Pub. date: 2010 | Online Pub. Date: May 06, 2010 | DOI: 10.4135/9781412958660 | Print ISBN: 9781412958653 | Online ISBN: 9781412958660| Publisher:SAGE Publications, Inc.About this encyclopedia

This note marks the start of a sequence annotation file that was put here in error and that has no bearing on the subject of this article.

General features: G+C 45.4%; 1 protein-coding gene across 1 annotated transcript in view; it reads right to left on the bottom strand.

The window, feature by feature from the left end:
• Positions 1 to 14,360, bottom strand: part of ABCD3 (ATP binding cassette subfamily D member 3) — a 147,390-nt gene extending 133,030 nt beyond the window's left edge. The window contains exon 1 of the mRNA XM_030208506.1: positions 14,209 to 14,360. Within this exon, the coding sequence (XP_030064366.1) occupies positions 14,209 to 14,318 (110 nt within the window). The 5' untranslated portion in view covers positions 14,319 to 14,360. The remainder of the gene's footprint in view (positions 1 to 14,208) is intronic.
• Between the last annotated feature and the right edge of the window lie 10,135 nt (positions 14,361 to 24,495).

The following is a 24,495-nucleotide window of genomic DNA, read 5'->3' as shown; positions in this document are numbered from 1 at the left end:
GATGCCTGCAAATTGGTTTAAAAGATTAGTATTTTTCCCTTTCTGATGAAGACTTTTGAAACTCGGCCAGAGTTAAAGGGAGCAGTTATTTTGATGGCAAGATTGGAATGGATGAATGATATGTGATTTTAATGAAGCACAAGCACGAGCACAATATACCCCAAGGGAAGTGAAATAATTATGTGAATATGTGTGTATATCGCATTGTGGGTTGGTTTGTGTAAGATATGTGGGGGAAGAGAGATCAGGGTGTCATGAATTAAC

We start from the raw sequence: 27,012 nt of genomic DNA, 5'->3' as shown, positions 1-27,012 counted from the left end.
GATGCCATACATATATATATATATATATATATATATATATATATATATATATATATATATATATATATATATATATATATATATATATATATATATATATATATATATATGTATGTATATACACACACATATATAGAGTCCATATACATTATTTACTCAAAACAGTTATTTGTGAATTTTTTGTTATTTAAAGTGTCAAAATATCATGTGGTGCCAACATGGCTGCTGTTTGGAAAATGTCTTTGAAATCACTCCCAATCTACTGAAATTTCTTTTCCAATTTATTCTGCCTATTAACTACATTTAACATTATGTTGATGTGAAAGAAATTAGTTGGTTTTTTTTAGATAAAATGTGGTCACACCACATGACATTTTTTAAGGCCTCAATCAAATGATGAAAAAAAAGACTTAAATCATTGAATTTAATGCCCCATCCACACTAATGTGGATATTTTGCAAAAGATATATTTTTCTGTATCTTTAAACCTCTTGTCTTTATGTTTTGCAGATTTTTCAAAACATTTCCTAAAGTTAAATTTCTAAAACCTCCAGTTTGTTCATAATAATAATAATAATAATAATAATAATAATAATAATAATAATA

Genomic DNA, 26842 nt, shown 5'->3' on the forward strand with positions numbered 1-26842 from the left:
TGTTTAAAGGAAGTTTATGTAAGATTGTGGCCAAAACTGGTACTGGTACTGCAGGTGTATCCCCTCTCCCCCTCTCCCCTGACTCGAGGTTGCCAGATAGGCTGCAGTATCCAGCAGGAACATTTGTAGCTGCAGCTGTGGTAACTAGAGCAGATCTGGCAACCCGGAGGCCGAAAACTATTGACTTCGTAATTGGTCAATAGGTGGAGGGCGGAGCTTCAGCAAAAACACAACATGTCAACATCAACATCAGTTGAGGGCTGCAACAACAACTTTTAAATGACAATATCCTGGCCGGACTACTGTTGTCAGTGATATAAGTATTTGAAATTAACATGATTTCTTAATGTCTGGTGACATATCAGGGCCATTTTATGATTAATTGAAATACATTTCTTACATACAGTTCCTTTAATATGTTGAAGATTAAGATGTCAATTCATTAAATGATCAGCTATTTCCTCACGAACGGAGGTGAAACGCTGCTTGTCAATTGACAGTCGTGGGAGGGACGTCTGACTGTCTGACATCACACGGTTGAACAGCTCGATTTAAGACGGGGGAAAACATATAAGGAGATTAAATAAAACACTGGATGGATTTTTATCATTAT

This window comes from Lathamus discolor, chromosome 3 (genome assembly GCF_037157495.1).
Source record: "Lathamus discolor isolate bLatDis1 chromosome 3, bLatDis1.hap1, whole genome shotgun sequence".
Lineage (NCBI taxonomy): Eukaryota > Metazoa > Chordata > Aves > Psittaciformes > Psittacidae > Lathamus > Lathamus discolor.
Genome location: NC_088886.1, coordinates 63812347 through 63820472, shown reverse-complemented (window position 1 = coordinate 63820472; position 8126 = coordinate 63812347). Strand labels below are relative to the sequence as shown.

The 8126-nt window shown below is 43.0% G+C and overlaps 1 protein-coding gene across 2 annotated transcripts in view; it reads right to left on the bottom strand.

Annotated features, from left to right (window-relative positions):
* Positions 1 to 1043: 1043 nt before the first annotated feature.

Ancient societies traditionally refer to a stage in their history when laws were created and written down. They ascribe it to mythical or historical lawgivers, prophets, or charismatic figures, who played an important part in resolving political or social disputes and in creating a national identity. The Near East produced the Code of Hammurabi (nineteenth century BCE), and Mosaic law preserved in the Torah/Pentateuch (traditionally dated to the early thirteenth century BCE, but probably much later). Some Greek city-states recorded similar phenomena. The best-known Greek lawgivers were Lycurgus at Sparta (date unknown), Draco and Solon at Athens (late sixth/ early fifth century), Zaleucus and Charondas in South Italy and Sicily (respectively, seventh and sixth century). They produced clusters of laws rather then full-scale codifications, but these set the basis for a state-enforced legal system and a constitutional framework. However, Greek laws remained rather limited in their scope and impact, in ...